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I've a facebook application, which conncets to facebook via the PHP-SDK.

    $facebook = new Facebook(array(
      'appId'  => FACEBOOK_APP_ID,
      'secret' => FACEBOOK_SECRET_KEY,
    ));

    $user = $facebook->getUser();
    if ($user) {
       try {
            $user_profile = $facebook->api('/me');
       } catch (FacebookApiException $e) {
            error_log($e);
            $user = null;
       }
     }

Everything is fine, I let the browser open and don't respond to my app. After a while I try to send a form in the app via ajax. It seems that the session is invalid? Facebook will authorize my app again load the ajax url into the browsers address bar and attach the new session param to that url and breaks the app.

Is there anything I could do to pretend facebook to "reload" or pass the ajax/form action to the browser address bar? Before every request is processed I check whether the user is still active or not, that might be the problem?

   $user = $facebook->getUser();
   if ($user != 0) {
       if($this->userProfile == null){
           try {
               // Proceed knowing you have a logged in user who's authenticated.
               $this->userProfile = $facebook->api('/me');
           } catch (FacebookApiException $e) {
               error_log($e);
               $user = null;
           }
       }
   }else{
       $this->userProfile = null;
   }

   if ($this->userProfile != null) {
       $filterChain->run();
   } else {
       $loginUrl = $facebook->getLoginUrl(
       array('scope' => 'publish_stream','redirect_uri' => 'REDIRECT_URI'));
   }

   echo("<script> top.location.href='" . $loginUrl . "'</script>");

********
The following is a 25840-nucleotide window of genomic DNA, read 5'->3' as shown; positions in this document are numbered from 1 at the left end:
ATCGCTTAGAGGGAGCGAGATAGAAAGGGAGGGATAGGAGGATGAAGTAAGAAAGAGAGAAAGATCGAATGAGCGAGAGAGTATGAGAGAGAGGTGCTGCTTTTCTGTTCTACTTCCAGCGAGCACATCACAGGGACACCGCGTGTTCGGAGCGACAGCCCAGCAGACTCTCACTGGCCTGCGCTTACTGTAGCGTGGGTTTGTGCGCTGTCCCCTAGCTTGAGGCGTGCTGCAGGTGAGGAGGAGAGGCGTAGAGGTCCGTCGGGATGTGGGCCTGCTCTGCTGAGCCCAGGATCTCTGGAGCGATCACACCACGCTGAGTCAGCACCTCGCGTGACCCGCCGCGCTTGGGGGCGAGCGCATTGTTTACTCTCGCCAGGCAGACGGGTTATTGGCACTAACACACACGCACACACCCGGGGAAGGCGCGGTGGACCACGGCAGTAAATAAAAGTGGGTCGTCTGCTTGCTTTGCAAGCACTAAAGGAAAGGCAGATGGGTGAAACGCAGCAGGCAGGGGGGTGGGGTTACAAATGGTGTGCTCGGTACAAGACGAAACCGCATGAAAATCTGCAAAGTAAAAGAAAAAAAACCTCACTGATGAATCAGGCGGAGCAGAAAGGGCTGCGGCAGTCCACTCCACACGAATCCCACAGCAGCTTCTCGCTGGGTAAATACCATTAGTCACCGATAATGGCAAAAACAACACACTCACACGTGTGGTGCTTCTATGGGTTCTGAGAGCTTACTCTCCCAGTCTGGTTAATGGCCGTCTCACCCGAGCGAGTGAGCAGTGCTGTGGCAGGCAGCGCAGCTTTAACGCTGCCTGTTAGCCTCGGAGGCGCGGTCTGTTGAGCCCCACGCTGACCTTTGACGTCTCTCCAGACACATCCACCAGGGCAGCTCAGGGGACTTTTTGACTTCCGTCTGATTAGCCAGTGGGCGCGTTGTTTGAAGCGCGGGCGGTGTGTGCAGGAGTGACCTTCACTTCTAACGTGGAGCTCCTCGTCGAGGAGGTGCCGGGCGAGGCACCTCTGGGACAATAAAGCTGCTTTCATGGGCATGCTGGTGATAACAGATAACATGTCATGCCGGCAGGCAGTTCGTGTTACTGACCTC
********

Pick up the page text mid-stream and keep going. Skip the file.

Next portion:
Should I use an other approch? Thanks in advance!

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1 Answer

You really shouldn't be processing ajax calls the same way as regular page fetches. Generally if something like an expired session happens within an ajax process you want to send an error code back to the main page and let it handle it at the top level.

I'm guessing that the info you send back from this ajax request gets immediately parsed as HTML? Which means that if you send back a <script>top.location=xxx</script> block, it gets executed and redirects the browser to the new location. Again that's probably not the best way to handle things, but it would still work if the redirect_uri were set appropriately (to the url of the page as a whole). Because the getLoginUrl() is called while within the ajax page, the redirect_uri is set to that url instead, so after the new authorization is completed that's where the browser is sent back to (at the top level now). So while probably not the best overall structure, a quick workaround would be to override the redirect_uri setting when you are within an ajax call, and make it point to the parent page instead of itself.

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